Should Directors and officers of major companies be concerned about the limits of their D&O liability insurance? Only if they are unlucky enough to get named in a class action suit brought by an institutional investor. While the chances of getting hit with a lawsuit are relatively slim–according to March Inc., less than a 1% chance in any given year–when a company does get fingered, it can be devastating. In 2006 alone, there were four billion-dollar-plus D&O settlements and seven cases settling in excess of $500 million. Last year, the average settlement value in D&O lawsuits hit a record $45 million–more than twice the average of all settlements since the passage of the Private Securities Litigation Reform Act of 1995–and so far this year, the trend is continuing with average settlement values hovering around $41 million. What's a company to do?

Well, the answer is not to go out and buy all the insurance you can–especially since there isn't enough insurance capacity to cover potential losses anyway. "D&O claims severity is punishing at unprecedented levels," admits Lance Ewing, vice president of risk management at Harrah's Entertainment Inc., "but that doesn't mean we run to insurance as the answer. You make sure you do the right things internally to be prepared before you turn to insurance as the savior."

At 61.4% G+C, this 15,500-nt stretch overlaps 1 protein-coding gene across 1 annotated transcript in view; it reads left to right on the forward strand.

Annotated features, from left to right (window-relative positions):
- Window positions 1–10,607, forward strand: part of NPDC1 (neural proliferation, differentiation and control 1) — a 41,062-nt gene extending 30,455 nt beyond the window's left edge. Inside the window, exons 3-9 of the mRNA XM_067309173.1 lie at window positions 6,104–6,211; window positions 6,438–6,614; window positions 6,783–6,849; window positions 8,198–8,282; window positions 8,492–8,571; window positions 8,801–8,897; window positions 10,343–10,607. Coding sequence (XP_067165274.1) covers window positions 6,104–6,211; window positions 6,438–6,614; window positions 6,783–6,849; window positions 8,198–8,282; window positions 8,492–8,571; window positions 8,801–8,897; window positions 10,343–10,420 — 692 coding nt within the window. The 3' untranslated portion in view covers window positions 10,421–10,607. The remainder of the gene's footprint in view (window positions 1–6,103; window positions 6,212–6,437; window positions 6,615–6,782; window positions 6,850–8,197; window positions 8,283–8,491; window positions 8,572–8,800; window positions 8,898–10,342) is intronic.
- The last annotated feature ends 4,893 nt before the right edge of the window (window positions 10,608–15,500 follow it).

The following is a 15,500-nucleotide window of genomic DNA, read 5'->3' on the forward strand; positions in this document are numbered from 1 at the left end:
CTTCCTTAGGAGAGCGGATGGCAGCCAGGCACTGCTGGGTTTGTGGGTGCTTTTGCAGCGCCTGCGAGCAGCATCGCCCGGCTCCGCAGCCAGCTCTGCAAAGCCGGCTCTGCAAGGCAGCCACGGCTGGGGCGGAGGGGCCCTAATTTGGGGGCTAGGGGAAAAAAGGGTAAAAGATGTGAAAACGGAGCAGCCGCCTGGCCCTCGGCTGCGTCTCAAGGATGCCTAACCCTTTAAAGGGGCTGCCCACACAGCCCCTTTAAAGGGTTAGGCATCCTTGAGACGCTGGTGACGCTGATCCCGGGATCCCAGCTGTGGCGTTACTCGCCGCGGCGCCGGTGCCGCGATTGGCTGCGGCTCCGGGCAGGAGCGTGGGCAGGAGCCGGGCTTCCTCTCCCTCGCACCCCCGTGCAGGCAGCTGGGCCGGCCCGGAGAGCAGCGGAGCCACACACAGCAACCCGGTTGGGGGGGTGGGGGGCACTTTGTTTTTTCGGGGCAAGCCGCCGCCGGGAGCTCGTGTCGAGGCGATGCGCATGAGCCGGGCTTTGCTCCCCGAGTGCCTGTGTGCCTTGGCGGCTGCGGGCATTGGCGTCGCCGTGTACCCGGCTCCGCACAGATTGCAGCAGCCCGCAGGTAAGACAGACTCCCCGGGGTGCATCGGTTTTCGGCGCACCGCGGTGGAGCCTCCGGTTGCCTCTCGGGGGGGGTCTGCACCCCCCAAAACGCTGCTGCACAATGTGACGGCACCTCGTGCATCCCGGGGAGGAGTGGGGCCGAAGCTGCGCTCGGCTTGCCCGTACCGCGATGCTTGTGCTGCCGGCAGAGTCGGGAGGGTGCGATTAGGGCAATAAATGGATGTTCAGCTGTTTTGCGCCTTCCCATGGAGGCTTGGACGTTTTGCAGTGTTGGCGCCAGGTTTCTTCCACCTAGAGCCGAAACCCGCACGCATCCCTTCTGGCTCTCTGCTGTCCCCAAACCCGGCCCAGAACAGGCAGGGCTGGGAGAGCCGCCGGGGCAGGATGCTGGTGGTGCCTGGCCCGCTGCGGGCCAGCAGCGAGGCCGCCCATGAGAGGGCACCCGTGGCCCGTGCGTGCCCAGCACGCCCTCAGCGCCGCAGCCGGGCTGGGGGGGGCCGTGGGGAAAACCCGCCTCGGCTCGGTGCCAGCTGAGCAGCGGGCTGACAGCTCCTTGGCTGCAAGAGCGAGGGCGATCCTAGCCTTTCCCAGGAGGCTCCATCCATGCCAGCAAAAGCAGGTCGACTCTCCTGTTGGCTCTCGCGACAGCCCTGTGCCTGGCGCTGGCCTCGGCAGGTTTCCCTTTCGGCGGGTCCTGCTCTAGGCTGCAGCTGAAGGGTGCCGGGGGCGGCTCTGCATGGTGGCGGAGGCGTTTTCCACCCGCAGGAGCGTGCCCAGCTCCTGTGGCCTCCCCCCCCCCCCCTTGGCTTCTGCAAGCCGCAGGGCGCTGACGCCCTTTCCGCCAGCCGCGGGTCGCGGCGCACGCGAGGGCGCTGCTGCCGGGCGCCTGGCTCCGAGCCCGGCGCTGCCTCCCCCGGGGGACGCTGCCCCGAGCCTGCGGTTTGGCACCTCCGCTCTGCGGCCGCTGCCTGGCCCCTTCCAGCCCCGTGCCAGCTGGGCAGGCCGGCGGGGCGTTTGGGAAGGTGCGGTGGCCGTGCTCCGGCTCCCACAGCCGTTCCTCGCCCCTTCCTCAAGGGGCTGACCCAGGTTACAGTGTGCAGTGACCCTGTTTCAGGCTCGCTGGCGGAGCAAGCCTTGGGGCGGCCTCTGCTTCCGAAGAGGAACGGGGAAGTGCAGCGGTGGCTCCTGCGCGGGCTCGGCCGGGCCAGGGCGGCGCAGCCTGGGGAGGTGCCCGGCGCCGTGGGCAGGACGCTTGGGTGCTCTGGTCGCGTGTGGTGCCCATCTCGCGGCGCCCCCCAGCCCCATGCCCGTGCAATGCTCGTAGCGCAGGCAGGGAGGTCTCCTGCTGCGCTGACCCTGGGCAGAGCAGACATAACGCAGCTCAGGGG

Unfortunately, the report card on preparedness among companies, when it comes to risk management, is mixed. It is fair to say that most companies have a better handle on risk than they did five years ago–if only because regulations, such as Sarbanes-Oxley, have forced them to consider it. But only in May, Big Four audit firm PricewaterhouseCoopers LLC noted mounting concerns among internal audit executives about their companies' risk assessments. While more than 80% of respondents to the firm's annual internal audit study reported that they conduct yearly enterprise-wide assessments, only a handful continually updated these assessments. Approximately 64% do little or nothing between the annual assessments, and only 20% consider the annual assessments well integrated enough with each other to make sure no risks are falling through the cracks. In a 2006 survey of corporate directors, the Conference Board found that only 43% reported that their companies had formal practices in place to manage reputational risk–a key factor in falling stock values which, in turn, is a key factor driving most D&O lawsuits.

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